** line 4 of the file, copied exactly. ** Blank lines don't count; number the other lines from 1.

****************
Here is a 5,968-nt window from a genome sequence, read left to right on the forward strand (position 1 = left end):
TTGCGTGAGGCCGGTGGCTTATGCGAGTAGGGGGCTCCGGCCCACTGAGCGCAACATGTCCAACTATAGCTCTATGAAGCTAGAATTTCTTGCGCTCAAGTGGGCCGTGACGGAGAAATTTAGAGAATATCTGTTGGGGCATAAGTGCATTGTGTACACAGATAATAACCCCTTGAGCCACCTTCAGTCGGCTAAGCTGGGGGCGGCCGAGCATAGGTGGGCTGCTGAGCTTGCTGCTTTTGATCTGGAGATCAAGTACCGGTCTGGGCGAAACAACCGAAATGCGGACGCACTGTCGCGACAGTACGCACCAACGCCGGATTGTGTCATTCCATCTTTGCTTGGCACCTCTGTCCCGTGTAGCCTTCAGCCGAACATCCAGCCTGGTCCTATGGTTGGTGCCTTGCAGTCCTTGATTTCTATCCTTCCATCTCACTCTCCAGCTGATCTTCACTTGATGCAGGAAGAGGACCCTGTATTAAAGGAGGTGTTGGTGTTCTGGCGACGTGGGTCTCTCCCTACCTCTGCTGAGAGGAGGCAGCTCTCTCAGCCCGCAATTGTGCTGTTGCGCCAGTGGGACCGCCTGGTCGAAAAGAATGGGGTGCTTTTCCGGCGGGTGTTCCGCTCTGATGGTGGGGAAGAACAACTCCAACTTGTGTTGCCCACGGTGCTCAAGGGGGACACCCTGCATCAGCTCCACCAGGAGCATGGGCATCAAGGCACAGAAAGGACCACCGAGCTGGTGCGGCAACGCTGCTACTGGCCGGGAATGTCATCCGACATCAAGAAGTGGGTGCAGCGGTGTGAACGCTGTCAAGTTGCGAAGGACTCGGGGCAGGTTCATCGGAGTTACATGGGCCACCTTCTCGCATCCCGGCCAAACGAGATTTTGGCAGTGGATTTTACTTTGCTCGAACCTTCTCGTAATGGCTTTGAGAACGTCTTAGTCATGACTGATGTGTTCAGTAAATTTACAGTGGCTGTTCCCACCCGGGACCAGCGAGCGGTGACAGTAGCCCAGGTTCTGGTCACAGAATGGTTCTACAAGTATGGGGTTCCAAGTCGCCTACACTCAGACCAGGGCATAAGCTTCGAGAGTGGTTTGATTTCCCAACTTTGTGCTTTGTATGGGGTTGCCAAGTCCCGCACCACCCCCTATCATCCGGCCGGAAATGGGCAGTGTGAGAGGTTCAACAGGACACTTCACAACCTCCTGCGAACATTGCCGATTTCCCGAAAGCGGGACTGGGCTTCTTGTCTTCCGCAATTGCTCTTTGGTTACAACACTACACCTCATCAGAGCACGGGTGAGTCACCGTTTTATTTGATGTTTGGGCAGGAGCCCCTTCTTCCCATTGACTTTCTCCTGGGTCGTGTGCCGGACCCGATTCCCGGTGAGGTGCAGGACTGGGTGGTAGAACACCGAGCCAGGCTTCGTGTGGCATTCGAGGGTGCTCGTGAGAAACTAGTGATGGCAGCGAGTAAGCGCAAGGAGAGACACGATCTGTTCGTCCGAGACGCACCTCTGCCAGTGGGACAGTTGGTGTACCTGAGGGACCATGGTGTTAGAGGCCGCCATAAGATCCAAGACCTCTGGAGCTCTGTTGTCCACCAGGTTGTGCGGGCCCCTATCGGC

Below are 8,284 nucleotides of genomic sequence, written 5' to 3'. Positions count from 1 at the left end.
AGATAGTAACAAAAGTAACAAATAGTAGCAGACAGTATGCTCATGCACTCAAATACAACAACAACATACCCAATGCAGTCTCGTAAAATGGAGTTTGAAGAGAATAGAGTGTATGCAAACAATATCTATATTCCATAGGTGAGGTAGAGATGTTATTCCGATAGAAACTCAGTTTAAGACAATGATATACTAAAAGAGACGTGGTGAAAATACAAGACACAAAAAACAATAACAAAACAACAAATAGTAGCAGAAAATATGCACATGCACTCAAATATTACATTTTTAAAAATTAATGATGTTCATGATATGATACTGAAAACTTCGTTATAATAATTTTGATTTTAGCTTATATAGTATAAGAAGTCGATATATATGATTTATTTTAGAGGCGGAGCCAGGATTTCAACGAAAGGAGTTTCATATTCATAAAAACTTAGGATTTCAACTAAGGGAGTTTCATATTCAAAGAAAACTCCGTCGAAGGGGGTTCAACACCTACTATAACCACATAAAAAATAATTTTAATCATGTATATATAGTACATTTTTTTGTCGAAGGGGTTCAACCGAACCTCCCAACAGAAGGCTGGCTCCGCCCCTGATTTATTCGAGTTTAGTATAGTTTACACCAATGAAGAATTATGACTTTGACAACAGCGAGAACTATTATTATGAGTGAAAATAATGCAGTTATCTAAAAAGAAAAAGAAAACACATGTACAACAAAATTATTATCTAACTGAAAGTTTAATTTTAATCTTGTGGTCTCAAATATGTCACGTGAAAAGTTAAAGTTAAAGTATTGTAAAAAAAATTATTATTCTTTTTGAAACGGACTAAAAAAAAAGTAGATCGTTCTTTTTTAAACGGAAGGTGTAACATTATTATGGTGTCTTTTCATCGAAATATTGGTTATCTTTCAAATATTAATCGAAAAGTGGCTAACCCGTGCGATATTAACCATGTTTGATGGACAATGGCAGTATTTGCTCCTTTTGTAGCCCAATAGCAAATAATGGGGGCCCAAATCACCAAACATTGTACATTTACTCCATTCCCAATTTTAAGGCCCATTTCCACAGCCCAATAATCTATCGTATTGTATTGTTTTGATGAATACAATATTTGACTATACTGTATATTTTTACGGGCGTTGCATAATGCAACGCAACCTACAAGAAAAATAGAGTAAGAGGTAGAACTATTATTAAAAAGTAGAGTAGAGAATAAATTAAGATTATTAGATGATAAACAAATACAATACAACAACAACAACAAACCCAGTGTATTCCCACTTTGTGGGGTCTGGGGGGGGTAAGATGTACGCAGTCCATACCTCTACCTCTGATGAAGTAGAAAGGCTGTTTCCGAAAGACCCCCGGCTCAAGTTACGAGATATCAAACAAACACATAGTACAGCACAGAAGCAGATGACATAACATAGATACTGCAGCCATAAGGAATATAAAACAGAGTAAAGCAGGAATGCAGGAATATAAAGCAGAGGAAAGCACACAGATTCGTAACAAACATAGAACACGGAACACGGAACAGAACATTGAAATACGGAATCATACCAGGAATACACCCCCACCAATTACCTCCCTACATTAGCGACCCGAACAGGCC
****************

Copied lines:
AGATAGTAACAAAAGTAACAAATAGTAGCAGACAGTATGCTCATGCACTCAAATACAACAACAACATACCCAATGCAGTCTCGTAAAATGGAGTTTGAAGAGAATAGAGTGTATGCAAACAATATCTATATTCCATAGGTGAGGTAGAGATGTTATTCCGATAGAAACTCAGTTTAAGACAATGATATACTAAAAGAGACGTGGTGAAAATACAAGACACAAAAAACAATAACAAAACAACAAATAGTAGCAGAAAATATGCACATGCACTCAAATATTACATTTTTAAAAATTAATGATGTTCATGATATGATACTGAAAACTTCGTTATAATAATTTTGATTTTAGCTTATATAGTATAAGAAGTCGATATATATGATTTATTTTAGAGGCGGAGCCAGGATTTCAACGAAAGGAGTTTCATATTCATAAAAACTTAGGATTTCAACTAAGGGAGTTTCATATTCAAAGAAAACTCCGTCGAAGGGGGTTCAACACCTACTATAACCACATAAAAAATAATTTTAATCATGTATATATAGTACATTTTTTTGTCGAAGGGGTTCAACCGAACCTCCCAACAGAAGGCTGGCTCCGCCCCTGATTTATTCGAGTTTAGTATAGTTTACACCAATGAAGAATTATGACTTTGACAACAGCGAGAACTATTATTATGAGTGAAAATAATGCAGTTATCTAAAAAGAAAAAGAAAACACATGTACAACAAAATTATTATCTAACTGAAAGTTTAATTTTAATCTTGTGGTCTCAAATATGTCACGTGAAAAGTTAAAGTTAAAGTATTGTAAAAAAAATTATTATTCTTTTTGAAACGGACTAAAAAAAAAGTAGATCGTTCTTTTTTAAACGGAAGGTGTAACATTATTATGGTGTCTTTTCATCGAAATATTGGTTATCTTTCAAATATTAATCGAAAAGTGGCTAACCCGTGCGATATTAACCATGTTTGATGGACAATGGCAGTATTTGCTCCTTTTGTAGCCCAATAGCAAATAATGGGGGCCCAAATCACCAAACATTGTACATTTACTCCATTCCCAATTTTAAGGCCCATTTCCACAGCCCAATAATCTATCGTATTGTATTGTTTTGATGAATACAATATTTGACTATACTGTATATTTTTACGGGCGTTGCATAATGCAACGCAACCTACAAGAAAAATAGAGTAAGAGGTAGAACTATTATTAAAAAGTAGAGTAGAGAATAAATTAAGATTATTAGATGATAAACAAATACAATACAACAACAACAACAAACCCAGTGTATTCCCACTTTGTGGGGTCTGGGGGGGGTAAGATGTACGCAGTCCATACCTCTACCTCTGATGAAGTAGAAAGGCTGTTTCCGAAAGACCCCCGGCTCAAGTTACGAGATATCAAACAAACACATAGTACAGCACAGAAGCAGATGACATAACATAGATACTGCAGCCATAAGGAATATAAAACAGAGTAAAGCAGGAATGCAGGAATATAAAGCAGAGGAAAGCACACAGATTCGTAACAAACATAGAACACGGAACACGGAACAGAACATTGAAATACGGAATCATACCAGGAATACACCCCCACCAATTACCTCCCTACATTAGCGACCCGAACAGGCC